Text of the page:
So at the end of this month, I will be moving my stuff into a new apartment with new roommates in a new neighborhood. This will be my third move in NY and hopefully the last, for a while. Oh sweet Lord, please don't make me craigslist again. Unless it be thy will, thy sick and twisted will.

As a dedication to my current apartment and newfound sanity, I figured I'd utilize the very item that brought me to my breaking point and ultimate revelation: miso paste. As the last recipe in this apartment, it's a solid one. Miso Glazed Salmon with Garlic Snowpeas. YUM. I'm totally making this for Woody and Nora when they come over...

Miso Glazed Salmon with Garlic Snowpeas 

  • ¼ cup packed brown sugar
  • 2 tablespoons low-sodium soy sauce
  • 2 tablespoons miso (I used Miso Master Organic mellow white)
  • 4 (6-ounce) salmon fillets (about 1 inch thick), skinned
  • Cooking spray
  • 1 tablespoon chopped green onions
  • 1 pound snow peas, ends trimmed (about one big handful per serving)
  • 1 garlic clove, minced
  • 1 tablespoon olive oil
  • salt and pepper

(1)  Preheat broiler. (2)  Combine brown sugar, soy sauce and miso in a bowl, stirring with a spoon. (3)  Arrange fish in a shallow baking dish coated with cooking spray. Spoon miso mixture evenly over fish. (4)  Broil 10 minutes or until fish flakes easily when tested with a fork, basting twice with miso mixture. (5)  In a sauté pan, heat the olive oil over medium high heat. Add the snow peas, garlic, a pinch of salt, and some freshly ground pepper. Sauté until all the snow peas are cooked but still remain slightly crisp, about 5 minutes. (6)  Arrange a pile of snow peas on each plate and top with a salmon filet. Sprinkle each filet with some chopped green onions.

Makes 4 servings

Italian tragedy... NYC comedy

Once upon a time, there lived a lovely maiden with raven hair and rosy cheeks (I'm talking about me here). This maiden liked to eat and cook or better yet, eat while cooking. One glorious semester her dreams came true when she found herself in the land of milk and honey and arancini a.k.a. SICILY. There she devoured such morsels as this...

and kissed every toad/blood orange in sight...

All was wonderful in the kingdom of Sicily until one dark and stormy night. That evening, the maiden and her fellow cooker-eaters embarked upon a Sicilian cooking class. All seemed well. The students were adorned in matching aprons as they prepared the menu rich with authentic Sicilian specialties such as Pasta alla Norma and sweet cannolis.

But all was not well. Soon the students realized that their matching aprons were actually uniforms for labor, as their cooking class turned into a Sicilian sweatshop. Put to work, their hands burned from squeezing salty eggplant and brows sweat with the piping of every pastry shells (Disclaimer: Any similarity to actual personsliving or dead, is purely coincidental).

At the end of the 3 hour "cooking class" (slave drive), the exhausted maiden sat down to a much deserved dinner only to find... there was not enough food for everyone. The evil slave-drivers had not prepared for there to be enough food for all the hardworking sweaty servants. Suddenly... the demure maiden became very impatient and hangry (hungry + angry) with rage. For everyone knows you don't stand between an American maiden and her pasta. From that day on, she cursed the day she ever made PASTA ALLA NORMA.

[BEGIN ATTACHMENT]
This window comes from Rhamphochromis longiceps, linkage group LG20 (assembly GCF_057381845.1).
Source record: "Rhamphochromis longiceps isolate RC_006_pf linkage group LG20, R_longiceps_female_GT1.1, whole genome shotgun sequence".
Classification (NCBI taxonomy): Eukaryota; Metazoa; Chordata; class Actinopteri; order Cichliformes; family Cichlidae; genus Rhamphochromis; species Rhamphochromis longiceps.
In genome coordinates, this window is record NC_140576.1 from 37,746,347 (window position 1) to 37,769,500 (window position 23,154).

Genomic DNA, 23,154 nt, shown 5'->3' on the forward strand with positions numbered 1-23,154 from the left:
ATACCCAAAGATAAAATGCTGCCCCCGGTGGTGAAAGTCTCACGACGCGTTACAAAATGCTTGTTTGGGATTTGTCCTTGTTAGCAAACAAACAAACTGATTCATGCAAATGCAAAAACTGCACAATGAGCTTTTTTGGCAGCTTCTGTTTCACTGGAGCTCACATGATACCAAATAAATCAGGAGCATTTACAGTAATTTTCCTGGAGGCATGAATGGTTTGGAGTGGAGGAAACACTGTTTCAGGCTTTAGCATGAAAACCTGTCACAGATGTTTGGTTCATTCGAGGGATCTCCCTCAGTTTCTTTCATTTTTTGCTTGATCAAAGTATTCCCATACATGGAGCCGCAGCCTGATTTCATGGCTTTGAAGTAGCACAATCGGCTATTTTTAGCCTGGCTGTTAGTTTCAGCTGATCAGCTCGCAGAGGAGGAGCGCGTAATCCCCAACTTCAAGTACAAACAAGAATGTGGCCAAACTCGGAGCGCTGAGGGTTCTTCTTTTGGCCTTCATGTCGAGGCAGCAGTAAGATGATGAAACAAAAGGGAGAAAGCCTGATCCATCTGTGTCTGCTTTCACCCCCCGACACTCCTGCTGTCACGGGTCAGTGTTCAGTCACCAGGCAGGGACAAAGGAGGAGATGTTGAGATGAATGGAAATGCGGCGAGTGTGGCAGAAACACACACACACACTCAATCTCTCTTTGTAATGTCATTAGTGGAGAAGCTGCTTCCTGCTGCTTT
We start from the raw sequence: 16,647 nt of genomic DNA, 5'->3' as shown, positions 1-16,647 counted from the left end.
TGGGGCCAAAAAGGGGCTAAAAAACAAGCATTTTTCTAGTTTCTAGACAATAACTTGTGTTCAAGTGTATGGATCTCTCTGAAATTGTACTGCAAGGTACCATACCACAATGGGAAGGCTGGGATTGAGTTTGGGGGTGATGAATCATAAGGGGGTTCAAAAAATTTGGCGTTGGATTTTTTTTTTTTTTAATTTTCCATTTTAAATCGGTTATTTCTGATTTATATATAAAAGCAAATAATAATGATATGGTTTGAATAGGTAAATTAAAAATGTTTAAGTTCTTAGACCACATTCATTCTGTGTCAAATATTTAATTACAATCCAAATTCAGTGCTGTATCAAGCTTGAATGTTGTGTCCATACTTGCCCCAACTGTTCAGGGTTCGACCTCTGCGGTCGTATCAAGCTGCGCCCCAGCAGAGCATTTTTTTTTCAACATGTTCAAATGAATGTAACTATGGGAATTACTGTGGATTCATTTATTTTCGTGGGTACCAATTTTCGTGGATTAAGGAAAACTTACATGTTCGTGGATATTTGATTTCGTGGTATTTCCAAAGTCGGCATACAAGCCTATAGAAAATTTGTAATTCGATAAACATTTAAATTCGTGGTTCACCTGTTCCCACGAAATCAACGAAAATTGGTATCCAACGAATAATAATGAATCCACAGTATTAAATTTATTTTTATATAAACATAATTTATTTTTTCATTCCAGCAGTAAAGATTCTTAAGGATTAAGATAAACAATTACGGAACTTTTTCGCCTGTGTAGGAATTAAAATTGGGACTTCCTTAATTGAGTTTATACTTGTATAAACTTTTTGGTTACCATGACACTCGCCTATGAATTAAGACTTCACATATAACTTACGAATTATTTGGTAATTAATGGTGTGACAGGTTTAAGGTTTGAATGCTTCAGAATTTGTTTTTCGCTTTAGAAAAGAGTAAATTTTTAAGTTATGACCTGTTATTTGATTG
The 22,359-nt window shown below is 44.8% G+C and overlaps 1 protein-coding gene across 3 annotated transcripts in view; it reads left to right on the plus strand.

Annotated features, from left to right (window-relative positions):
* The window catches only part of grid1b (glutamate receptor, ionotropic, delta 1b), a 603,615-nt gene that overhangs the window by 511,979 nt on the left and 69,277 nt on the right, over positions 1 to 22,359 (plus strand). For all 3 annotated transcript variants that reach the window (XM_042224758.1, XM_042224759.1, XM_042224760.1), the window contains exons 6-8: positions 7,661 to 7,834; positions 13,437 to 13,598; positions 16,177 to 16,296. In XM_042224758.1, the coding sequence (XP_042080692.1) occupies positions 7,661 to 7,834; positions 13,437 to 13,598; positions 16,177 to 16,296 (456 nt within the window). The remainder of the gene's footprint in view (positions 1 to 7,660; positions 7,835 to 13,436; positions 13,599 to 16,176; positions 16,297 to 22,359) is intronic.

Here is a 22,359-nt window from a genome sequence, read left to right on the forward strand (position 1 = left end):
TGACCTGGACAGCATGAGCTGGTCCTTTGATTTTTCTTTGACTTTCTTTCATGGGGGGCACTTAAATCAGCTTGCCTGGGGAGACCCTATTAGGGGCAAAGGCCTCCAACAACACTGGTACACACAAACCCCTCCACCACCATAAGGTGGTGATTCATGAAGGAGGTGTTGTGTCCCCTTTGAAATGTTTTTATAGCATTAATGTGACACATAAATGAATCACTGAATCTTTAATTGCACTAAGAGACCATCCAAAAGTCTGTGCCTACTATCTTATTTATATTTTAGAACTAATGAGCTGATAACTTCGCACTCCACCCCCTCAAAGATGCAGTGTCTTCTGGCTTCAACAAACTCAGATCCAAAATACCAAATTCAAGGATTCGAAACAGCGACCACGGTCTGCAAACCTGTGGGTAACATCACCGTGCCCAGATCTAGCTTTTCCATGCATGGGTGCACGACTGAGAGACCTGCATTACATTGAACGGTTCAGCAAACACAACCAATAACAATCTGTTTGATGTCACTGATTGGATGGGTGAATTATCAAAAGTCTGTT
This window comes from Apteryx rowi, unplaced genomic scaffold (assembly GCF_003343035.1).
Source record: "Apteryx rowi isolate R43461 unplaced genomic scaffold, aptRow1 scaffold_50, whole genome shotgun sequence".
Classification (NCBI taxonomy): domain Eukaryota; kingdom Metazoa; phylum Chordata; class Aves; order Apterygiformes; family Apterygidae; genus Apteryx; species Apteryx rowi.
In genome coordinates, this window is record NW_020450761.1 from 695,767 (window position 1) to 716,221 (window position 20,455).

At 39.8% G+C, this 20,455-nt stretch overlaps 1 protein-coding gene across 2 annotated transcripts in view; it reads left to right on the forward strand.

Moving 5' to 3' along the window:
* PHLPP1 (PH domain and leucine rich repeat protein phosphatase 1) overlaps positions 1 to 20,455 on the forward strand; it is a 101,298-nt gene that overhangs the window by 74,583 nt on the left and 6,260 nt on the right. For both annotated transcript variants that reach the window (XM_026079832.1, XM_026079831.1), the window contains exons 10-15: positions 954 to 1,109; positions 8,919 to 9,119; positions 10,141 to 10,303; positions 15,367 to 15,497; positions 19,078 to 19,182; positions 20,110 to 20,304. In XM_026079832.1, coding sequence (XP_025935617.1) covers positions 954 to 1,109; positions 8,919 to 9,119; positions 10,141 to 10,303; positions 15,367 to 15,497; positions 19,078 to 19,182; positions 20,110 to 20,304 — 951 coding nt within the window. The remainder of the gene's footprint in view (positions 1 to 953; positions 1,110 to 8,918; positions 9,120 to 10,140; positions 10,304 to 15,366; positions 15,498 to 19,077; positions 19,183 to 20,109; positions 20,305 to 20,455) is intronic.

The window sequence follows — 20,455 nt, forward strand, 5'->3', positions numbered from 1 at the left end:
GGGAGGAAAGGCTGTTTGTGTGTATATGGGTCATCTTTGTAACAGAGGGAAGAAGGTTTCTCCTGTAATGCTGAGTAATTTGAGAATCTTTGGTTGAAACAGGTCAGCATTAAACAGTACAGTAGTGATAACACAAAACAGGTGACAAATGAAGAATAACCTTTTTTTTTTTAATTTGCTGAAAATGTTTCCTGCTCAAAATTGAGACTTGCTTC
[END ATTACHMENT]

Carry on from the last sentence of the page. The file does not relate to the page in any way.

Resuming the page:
Almost 3 years later, the maiden found herself in yet another amazing yet strange land where the people walk very fast and like to nosh on round bread with a hole in the middle. Yet the curse of Norma still haunted her. Until one fine day, she decided to once again test fate and purchased an eggplant...

40 minutes later, with not a single Sicilian in sight, she had done it. She had made Pasta alla Norma... and it was as Norma had always intended it to be: truly delizioso. The curse had finally been broken. The townspeople of Apt #5 rejoiced as all was right in the land and in their bellies. From that day on, the dish was renamed Pasta alla Margaret after the perseverant maiden who never lost hope when it mattered the most.

Pasta alla Norma

  • 1 medium eggplant
  • kosher or sea salt
  • 4 tablespoons extra virgin olive oil
  • 3 cups basic tomato sauce, jarred or homemade
  • 2 garlic cloves, chopped
  • ½ teaspoon crushed red pepper
  • ½ pound penne pasta
  • about ½ cup fresh ricotta cheese (traditionally: ricotta salata)
  • freshly cracked black pepper

(1)  Slice the eggplant into ½-inch slices and sprinkle both sides generously with salt. Allow to drain in a colander for 15 minutes. (2)  Rinse the eggplant slices in cold water and pat completely dry on paper towels. Cut into 1-inch cubes. (3)  Heat the olive oil in a 10-inch skillet over medium heat, then add the eggplant. Sauté the eggplant, stirring occasionally, until golden, about 15 minutes.  Cover the eggplant for 5-7 minutes to cook all the way. (4)  Once the eggplant is tender and golden brown, add the tomato sauce, chopped garlic and crushed red pepper. Bring to a simmer. (5)  Meanwhile, bring a large pot of salted water to boil.  Cook pasta according to directions for al dente and drain, reserving ½ cup pasta water. (6)  Add the pasta to the sauce and toss together. If a bit dry, add the reserved pasta water.  (7)  Serve on a plate or pasta bowl with a (big) dollop of fresh ricotta (or grated ricotta salata) with freshly cracked black pepper.

Makes 4 servings

And they all lived happily ever after.

The End.

Edamame Fried Rice

The one thing I've realized about living in the City is learning to live on a budget. Which is difficult when there's so much to do and even more to EAT! While I love indulging in take-out Indian food and sushi, sometimes it's necessary to buckle down... especially after seeing the long string of restaurant charges on my credit card activity.